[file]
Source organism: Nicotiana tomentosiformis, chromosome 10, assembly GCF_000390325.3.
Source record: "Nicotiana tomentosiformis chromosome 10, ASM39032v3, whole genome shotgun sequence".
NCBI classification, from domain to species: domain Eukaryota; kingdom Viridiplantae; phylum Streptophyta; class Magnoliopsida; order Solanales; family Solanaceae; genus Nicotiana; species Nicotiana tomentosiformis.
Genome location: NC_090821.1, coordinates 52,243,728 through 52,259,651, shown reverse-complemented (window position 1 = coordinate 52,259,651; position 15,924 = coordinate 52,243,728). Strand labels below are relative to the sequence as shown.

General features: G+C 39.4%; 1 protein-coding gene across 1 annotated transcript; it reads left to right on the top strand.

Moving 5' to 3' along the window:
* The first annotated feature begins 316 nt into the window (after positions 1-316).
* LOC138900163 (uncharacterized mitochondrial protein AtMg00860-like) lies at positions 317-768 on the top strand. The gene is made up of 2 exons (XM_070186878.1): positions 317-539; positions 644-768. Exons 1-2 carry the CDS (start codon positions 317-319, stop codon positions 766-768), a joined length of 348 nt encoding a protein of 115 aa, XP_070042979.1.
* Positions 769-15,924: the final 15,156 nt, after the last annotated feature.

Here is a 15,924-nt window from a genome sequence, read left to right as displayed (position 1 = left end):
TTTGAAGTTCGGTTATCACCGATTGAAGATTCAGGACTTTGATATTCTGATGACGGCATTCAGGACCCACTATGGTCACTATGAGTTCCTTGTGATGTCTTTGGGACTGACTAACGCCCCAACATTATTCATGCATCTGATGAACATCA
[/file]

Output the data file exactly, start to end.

Source organism: Nicotiana tomentosiformis, chromosome 10, assembly GCF_000390325.3.
Source record: "Nicotiana tomentosiformis chromosome 10, ASM39032v3, whole genome shotgun sequence".
NCBI classification, from domain to species: domain Eukaryota; kingdom Viridiplantae; phylum Streptophyta; class Magnoliopsida; order Solanales; family Solanaceae; genus Nicotiana; species Nicotiana tomentosiformis.
Genome location: NC_090821.1, coordinates 52,243,728 through 52,259,651, shown reverse-complemented (window position 1 = coordinate 52,259,651; position 15,924 = coordinate 52,243,728). Strand labels below are relative to the sequence as shown.

General features: G+C 39.4%; 1 protein-coding gene across 1 annotated transcript; it reads left to right on the top strand.

Moving 5' to 3' along the window:
* The first annotated feature begins 316 nt into the window (after positions 1-316).
* LOC138900163 (uncharacterized mitochondrial protein AtMg00860-like) lies at positions 317-768 on the top strand. The gene is made up of 2 exons (XM_070186878.1): positions 317-539; positions 644-768. Exons 1-2 carry the CDS (start codon positions 317-319, stop codon positions 766-768), a joined length of 348 nt encoding a protein of 115 aa, XP_070042979.1.
* Positions 769-15,924: the final 15,156 nt, after the last annotated feature.

Here is a 15,924-nt window from a genome sequence, read left to right as displayed (position 1 = left end):
TTTGAAGTTCGGTTATCACCGATTGAAGATTCAGGACTTTGATATTCTGATGACGGCATTCAGGACCCACTATGGTCACTATGAGTTCCTTGTGATGTCTTTGGGACTGACTAACGCCCCAACATTATTCATGCATCTGATGAACATCA